The following topics cover database programming.
a) "Relational Algebra"
b) "The Database Language SQL"
c) "Constraints and Triggers"
d) "System Aspects of SQL"
e) "Object-Orientation in Query Languages"
f) "Logical Query Languages"
We start in "Relational Algebra" with an abstract treatment of queries in the relational model, introducing the family of operators on relations that form "relational algebra."
These topics i.e. "The Database Language SQL", "Constraints and Triggers" and "System Aspects of SQL" are devoted to SQL programming. As we mentioned, SQL is the dominant query language of the day. "The Database Language SQL" introduces basic ideas regarding queries in SQL and the expression of database schemas in SQL. "Constraints and Triggers" covers aspects of SQL concerning constraints and triggers on the data.
"System Aspects of SQL" covers certain advanced aspects of SQL programming. First, while the simplest model of SQL programming is a stand-alone, generic query interface, in practice most SQL programming is embedded in a larger program that is written in a conventional language, such as C. In "System Aspects of SQL" we learn how to connect SQL statements with a surrounding program and to pass data from the database to the program's variables and vice versa. This portion also covers how one uses SQL features that specify transactions, connect clients to servers, and authorize access to databases by nonowners.
In "Object-Orientation in Query Languages" we turn our attention to standards for object-oriented database programming. Here, we consider two directions. The first, OQL (Object Query Language), can be seen as an attempt to make C++, or other object-oriented programming languages, compatible with the demands of high-level database programming. The second, which is the object-oriented features recently adopted in the SQL standard, can be viewed as an attempt to make relational databases and SQL compatible with object-oriented programming.
Finally, in "Logical Query Languages", we return to the study of abstract query languages that we began in "Relational Algebra". Here, we study logic-based languages and see how they have been used to extend the capabilities of modern SQL.
- relational model
- relational algebra
- Interpreting Queries Involving Views
- Modifying Views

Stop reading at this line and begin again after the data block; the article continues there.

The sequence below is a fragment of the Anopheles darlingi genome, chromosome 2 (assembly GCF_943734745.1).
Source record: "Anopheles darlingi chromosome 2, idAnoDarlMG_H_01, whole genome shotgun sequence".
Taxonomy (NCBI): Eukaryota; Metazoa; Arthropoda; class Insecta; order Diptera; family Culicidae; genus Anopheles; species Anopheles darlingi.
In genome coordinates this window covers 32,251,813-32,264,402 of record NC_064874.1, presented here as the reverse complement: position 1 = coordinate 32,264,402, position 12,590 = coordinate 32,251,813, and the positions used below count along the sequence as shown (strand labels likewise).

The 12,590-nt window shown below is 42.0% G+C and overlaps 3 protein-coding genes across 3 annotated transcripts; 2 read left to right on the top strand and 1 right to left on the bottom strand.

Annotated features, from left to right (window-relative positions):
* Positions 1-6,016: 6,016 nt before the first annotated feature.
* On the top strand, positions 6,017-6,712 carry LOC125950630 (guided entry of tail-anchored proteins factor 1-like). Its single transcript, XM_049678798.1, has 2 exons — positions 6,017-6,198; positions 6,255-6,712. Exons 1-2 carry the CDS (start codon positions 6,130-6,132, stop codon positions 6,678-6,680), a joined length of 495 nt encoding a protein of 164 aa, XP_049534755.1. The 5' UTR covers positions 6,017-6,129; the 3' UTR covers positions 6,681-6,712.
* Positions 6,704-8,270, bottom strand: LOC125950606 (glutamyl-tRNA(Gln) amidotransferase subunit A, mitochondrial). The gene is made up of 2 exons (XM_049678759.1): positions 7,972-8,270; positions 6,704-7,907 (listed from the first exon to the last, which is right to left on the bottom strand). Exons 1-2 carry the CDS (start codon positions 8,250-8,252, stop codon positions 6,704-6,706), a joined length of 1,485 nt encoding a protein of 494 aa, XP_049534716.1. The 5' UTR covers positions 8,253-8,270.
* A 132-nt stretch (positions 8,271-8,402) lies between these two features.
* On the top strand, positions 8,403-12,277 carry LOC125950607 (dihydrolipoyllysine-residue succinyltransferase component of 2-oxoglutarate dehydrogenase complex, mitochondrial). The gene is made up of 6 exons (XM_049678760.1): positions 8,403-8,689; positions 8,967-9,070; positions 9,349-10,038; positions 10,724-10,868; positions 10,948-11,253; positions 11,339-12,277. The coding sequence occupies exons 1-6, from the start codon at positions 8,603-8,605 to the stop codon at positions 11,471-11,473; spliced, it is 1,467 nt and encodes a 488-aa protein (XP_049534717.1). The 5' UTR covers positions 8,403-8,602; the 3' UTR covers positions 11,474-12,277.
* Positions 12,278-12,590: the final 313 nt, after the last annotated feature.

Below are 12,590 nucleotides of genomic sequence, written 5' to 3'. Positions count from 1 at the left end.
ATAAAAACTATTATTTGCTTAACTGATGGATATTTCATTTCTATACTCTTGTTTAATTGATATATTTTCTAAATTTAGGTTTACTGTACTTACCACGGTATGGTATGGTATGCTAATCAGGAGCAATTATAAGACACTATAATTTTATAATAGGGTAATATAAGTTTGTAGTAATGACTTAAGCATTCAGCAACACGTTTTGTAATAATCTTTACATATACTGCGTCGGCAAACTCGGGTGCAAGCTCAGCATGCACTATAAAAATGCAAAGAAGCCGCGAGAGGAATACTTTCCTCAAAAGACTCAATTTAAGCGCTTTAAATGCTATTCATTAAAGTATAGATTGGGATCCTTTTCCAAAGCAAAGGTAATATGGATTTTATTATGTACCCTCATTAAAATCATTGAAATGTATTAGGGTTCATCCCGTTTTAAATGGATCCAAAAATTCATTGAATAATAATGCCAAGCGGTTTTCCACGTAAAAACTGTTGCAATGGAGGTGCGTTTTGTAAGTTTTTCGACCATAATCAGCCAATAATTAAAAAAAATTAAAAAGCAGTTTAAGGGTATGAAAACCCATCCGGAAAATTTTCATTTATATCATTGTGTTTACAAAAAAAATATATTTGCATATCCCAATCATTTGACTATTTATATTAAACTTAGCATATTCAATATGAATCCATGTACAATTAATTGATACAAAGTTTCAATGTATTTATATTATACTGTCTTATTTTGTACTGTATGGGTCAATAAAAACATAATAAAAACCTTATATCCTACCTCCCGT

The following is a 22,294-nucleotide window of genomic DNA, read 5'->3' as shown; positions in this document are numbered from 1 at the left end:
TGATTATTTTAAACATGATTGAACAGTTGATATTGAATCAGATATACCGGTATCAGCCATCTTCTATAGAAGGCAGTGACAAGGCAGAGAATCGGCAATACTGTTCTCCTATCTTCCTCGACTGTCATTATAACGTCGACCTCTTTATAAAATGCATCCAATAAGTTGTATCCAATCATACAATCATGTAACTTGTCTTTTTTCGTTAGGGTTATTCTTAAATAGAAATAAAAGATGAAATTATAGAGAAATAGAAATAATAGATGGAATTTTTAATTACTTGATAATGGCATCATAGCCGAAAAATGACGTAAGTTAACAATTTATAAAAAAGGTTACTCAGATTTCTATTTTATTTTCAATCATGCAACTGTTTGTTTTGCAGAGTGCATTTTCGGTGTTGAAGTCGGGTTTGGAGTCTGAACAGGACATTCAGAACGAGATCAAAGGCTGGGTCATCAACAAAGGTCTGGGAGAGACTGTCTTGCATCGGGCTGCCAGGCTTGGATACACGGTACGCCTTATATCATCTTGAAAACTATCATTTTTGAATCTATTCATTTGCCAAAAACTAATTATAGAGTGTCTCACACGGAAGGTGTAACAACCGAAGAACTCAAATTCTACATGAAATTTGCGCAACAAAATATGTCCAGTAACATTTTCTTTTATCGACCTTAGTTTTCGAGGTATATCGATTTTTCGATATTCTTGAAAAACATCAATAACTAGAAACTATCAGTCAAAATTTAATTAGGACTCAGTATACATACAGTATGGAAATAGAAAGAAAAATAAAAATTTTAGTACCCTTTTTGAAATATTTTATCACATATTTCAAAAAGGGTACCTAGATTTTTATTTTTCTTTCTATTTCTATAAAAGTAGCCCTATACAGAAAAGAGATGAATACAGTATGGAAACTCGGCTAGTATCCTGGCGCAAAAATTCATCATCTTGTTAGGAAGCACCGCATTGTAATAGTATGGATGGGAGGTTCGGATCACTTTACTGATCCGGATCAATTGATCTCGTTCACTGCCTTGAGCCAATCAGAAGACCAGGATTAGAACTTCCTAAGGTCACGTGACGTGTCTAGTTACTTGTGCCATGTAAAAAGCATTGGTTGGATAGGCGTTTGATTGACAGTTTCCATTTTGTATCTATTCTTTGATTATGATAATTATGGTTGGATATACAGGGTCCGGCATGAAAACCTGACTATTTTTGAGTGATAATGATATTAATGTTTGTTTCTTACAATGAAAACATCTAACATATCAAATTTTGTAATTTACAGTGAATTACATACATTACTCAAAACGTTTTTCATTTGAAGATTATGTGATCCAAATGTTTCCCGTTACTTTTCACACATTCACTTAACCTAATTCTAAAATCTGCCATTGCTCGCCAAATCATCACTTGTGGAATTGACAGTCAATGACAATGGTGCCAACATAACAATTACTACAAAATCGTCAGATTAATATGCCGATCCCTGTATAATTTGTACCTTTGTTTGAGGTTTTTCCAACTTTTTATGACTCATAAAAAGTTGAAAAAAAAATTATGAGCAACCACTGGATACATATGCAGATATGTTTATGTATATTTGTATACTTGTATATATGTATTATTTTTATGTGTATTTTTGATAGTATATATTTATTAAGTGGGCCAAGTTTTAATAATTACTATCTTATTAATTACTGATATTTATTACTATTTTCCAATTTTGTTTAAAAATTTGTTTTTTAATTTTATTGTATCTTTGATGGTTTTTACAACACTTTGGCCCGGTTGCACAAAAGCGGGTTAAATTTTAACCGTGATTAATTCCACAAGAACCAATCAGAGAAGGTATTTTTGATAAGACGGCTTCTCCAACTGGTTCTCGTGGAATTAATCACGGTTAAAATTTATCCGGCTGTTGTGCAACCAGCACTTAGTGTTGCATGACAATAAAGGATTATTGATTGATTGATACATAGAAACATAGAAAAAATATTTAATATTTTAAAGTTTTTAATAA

- View Definitions
- Default Values / Indexes
- Simple Table Declarations
- Defining a Relation Schema in SQL
- Full-Relation Operations
- Conditions Involving Tuples
- Union, Intersection, and Difference of Queries
- Interpreting Multirelation Queries
- Tuple Variables
- Disambiguating Attributes
- Queries Involving More Than One Relation
- The Truth-Value UNKNOWN
- Null Values and Comparisons Involving NULL
- Dates and Times
- Comparison of Strings
- Selection in SQL
- Projection in SQL
- The Database Language SQL
- Additional Constraint Examples
- Referential Integrity Constraints
- Constraints on Relations
- Extending the Projection Operator
- Extended Operators of Relational Algebra
- Selection on Bags / Product of Bags / Joins of Bags
- Relational Operations on Bags
- A Linear Notation for Algebraic Expressions
- Dependent and Independent Operations
- Combining Operations to Form Queries
- Set Operations on Relations
- An Algebra of Relational Operations
- Relational Algebra
- Semistructured Data
- From ODL Designs to Object-Relational Designs
- Nested Relations
- The Object-Relational Model
- Representing Set-Valued Attributes
- Nonatomic Attributes in Classes
- From ODL Designs to Relational Designs
- Declaring Keys in ODL
- Other Data Models
- From E/R Diagrams to Relational Designs
- Tuples / Domains
- The Relational Data Model
- The Entity-Relationship Data Model
- Summary of The World of Database Systems
- Database Design
- The Query Processor
- Smaller and Smaller Systems
- Relational Database Systems